SEATTLE, Washington — Approximately 75 years ago, one of the worst travesties in human history occurred: the Holocaust. Six million Jewish individuals were tortured and murdered along with countless others from different backgrounds, such as Slavic peoples and Soviet prisoners. The last few years have been painful for Holocaust survivors due to the increase of antisemitism and Holocaust deniers around the globe, in addition to the recent spread of COVID-19. To provide aid to Holocaust survivors during this difficult pandemic, Germany has approved a monumental decision in October of 2020 to distribute more than half a million euros to the 240,000 surviving Holocaust victims worldwide.
Effect of COVID-19 on Holocaust Survivors
COVID-19 has affected people and areas differently across the world; however, it has had a unique backlash effect on holocaust survivors. This is mainly due to all survivors of the holocaust now being in elderly age groups and having pre-existing medical conditions from malnourishment while in concentration camps. Many countries have implemented strict quarantine measures, which have inadvertently brought back traumatic memories for those that escaped the Holocaust. Survivors are haunted by the memories of being forced to hide and avoid the outside world in fear of being arrested by Nazi soldiers. An unexpected possibility of starvation has increased these fears because elderly survivors are scared of leaving the house for food and necessities due to COVID-19.
In the U.S., poor technology know-how has become a major setback for the elderly’s daily routines. Many survivors have case managers and social workers who interact with them regularly, but they must now do so virtually. To combat this, numerous agencies and outreach programs have started to mail out care packages. They also conduct daily check-in phone calls to the elderly aimed to help alleviate stress and anxiety.
A recent article from the Jewish Telegraphic Agency details that the trauma from the past has been so paralyzing that some have declined in-home visits in fear of being near anyone outside of their home. Shelley Wernick is a director at the Center for Advancing Holocaust Survivor Care. She pointed out that although there are obstacles to overcome, many survivors are showing optimism amid the pandemic. She states, “They tell us we will be forever changed but that we will persevere. They are still our teachers. They know what it means to have love and humanity in the face of adversity. ”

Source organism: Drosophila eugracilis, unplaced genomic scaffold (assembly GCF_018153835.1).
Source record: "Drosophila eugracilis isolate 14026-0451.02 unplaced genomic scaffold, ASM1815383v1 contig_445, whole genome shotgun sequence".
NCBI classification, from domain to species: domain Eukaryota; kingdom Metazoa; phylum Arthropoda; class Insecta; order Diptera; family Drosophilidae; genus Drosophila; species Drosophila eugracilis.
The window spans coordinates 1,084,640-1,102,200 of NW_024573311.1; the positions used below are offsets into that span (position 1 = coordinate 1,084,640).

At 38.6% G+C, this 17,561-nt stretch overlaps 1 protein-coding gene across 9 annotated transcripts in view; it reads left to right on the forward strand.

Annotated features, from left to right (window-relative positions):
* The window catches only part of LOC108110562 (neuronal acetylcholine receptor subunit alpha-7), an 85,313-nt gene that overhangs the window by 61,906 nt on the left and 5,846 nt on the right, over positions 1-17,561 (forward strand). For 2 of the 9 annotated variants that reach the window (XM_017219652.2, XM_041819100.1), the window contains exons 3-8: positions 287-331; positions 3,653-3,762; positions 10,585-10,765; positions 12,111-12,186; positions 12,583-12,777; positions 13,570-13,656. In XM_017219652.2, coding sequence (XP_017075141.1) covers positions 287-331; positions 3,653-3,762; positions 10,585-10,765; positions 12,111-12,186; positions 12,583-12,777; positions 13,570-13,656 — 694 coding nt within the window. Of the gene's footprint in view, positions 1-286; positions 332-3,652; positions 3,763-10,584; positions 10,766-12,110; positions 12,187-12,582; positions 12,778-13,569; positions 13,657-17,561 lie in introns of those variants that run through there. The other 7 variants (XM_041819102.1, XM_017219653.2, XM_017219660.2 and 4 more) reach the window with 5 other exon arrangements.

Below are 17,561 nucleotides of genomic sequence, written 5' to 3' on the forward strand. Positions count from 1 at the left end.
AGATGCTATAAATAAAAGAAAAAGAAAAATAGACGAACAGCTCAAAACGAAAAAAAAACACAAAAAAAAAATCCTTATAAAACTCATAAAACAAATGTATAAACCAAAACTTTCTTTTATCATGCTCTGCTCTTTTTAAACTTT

Germany’s Response to the Issue
Survivors’ struggle amid the pandemic has come to the attention of the German government and the organization Conference on Jewish Material Claims Against Germany. The Claims Conference and Germany have formed a joint partnership to find individuals qualified for aid from overlooked areas where survivors live. Over a planned two-year period, survivors will receive a total of 564 million euros ($662 million). This is in addition to a recently approved $36 million increase in funding to the country’s welfare program for current survivors. This aid is intended for Jewish survivors who were German residents but fled to another country for sanctuary.
COVID-19 has forced people to be more cautious with purchases. Many elderly Holocaust survivors are already struggling financially, but COVID-19 has made it increasingly difficult to afford the costs of needed supplies and groceries. The additional funding will provide disadvantaged families with essential supplies and financial security.
Surviving the Holocaust is challenging enough, but to live in such fear twice in one lifetime is indescribable. This is why the German government has stepped in to help by providing essential aid to Holocaust survivors. The victims of this genocide deserve community outreach and aid now more than ever amid the pandemic. Furthermore, there are invaluable lessons and wisdom that the remaining survivors can teach the world, including how to move forward from this unprecedented crisis as a global community.
– Brandon Baham